What is different about Cushing’s than the way you normally feel?
Hmmm. Well, some things are just amplified. The exhaustion, for one. I get up in the morning and try to get my body moving, grab a protein bar and maybe check a few emails before I have to lay down on the couch again. I’m to the point now where I want to do things, I just don’t have the energy or physical ability to accomplish them. The headaches, nausea and dizziness are also things that I would often experience before Cushing’s, it’s just that now they are more intense and more constant.
There are other things about Cushing’s that I haven’t had to deal with before, as well. The crazy weight gain that I’ve talked about in other posts, and the fact that it’s so displaced in my torso. I have most of the typical symptoms like a “buffalo hump” at the base of my neck [attractive, I know. don’t be jealous.], purple striations on parts of my skin that are very tender to the touch, and a host of other issues.
Even though I’ve been off the steroids for awhile now, the symptoms haven’t seemed to level off yet. When I was weaning off the steroids it caused excruciating pain in my knees and legs, and the good thing is that has gotten so much better. For a long time I couldn’t bend my knees or straighten them all the way… they were pretty much stuck in one position… but I’ve gotten almost all of my mobility back in that area, which is great.
Does Cushing’s go away? Is there light at the end of the tunnel that you will eventually feel better?
It will go away, there is just no great time table for it. From what I understand, the Cushing’s developed because my body started relying on the steroids instead of my endocrine system to determine how much cortisol should be in my body, so the endocrine system stopped functioning altogether… and as a result my body has produced WAY too much cortisol. Now that the steroids are out of my system, it’s just a wait and see game until my endocrine system starts doing its job again.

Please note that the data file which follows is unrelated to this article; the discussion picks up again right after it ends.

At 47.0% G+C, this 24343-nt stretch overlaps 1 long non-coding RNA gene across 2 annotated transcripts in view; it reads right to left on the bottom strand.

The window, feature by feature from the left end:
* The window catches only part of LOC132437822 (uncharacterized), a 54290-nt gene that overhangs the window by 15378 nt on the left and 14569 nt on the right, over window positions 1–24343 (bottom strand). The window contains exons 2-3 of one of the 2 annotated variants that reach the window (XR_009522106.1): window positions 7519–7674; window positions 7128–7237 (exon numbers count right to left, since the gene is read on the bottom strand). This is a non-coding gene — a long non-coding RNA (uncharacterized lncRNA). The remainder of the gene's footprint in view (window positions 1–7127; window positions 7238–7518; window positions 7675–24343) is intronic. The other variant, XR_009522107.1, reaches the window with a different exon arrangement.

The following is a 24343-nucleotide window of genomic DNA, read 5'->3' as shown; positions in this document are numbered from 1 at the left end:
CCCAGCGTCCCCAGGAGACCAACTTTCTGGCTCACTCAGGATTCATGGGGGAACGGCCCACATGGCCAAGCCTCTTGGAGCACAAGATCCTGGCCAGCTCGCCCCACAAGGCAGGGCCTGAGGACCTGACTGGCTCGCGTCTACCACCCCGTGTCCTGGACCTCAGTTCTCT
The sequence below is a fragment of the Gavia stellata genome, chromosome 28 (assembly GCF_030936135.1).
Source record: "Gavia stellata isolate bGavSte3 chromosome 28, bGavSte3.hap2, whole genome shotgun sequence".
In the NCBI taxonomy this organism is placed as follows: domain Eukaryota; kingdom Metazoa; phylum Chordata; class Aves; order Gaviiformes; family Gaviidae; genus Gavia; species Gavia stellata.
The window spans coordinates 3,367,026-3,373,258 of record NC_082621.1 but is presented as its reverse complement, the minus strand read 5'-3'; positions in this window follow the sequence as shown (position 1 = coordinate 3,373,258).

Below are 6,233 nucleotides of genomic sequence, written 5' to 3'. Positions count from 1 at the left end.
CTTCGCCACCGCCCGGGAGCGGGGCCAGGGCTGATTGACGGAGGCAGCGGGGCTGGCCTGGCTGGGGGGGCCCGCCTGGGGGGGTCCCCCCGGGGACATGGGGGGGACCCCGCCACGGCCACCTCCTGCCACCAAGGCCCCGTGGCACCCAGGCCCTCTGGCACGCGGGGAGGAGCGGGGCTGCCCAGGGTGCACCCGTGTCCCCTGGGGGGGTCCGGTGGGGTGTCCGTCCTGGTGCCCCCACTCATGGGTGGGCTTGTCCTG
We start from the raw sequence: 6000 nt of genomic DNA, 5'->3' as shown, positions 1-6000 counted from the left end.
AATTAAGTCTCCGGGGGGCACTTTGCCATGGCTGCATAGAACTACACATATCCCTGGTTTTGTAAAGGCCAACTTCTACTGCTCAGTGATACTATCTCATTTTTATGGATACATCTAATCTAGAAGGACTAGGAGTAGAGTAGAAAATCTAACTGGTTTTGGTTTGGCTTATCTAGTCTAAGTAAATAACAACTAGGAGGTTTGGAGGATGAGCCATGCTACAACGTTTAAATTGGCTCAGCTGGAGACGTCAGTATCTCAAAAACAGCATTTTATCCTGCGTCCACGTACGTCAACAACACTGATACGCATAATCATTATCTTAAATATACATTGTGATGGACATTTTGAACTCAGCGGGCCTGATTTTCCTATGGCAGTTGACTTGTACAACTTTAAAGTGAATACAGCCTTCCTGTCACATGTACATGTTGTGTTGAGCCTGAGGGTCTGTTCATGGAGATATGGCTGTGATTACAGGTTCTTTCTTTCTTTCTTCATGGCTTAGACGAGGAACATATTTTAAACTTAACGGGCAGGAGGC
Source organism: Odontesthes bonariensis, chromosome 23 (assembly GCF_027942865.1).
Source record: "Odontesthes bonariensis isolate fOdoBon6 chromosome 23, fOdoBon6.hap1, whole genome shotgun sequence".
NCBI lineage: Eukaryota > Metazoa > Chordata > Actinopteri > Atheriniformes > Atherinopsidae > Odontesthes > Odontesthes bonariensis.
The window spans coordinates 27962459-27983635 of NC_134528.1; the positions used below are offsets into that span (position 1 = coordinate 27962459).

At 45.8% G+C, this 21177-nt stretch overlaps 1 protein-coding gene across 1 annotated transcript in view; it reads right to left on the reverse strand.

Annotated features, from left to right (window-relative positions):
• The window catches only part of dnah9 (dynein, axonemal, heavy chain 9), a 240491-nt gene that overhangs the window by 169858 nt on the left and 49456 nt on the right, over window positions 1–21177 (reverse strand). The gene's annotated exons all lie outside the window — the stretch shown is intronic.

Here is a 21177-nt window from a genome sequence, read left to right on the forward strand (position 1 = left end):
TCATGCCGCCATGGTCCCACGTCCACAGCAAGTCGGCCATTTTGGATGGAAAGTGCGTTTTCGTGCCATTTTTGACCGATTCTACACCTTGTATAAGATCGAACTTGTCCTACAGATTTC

I’ve read that, after my system starts functioning again, it can take anywhere from six months to two years to get back to normal. [I choose not to think about that daunting fact for very long.] Some research also says that my body could go through withdraw from the cortisol as it decreases in my system, which would feel something like having the flu. I’m not too worried about that because I don’t think it would be that much different than how I’m feeling now.
It also seems that all this extra weight won’t just “melt away” as the cortisol leaves my system. While I’ll stop gaining, I’ll have to lose it the old fashioned way with diet and exercise. But since I need a walker to get around the condo, obviously I don’t think exercise is going to be all that effective for me. Let’s just say I’ve learned to have a lot of patience along the way. :)
I have taken steroids before for severe allergies and I felt like a million bucks on them… the Dr. now won’t give them to me & I know if I had them I’d get over what I have quicker. How do you feel about that? Should one avoid steroids for the simple things?
Let me preface this with saying I have no medical degree… just first hand experience. Now, to answer your question: YES I think steroids should be avoided for the simple things.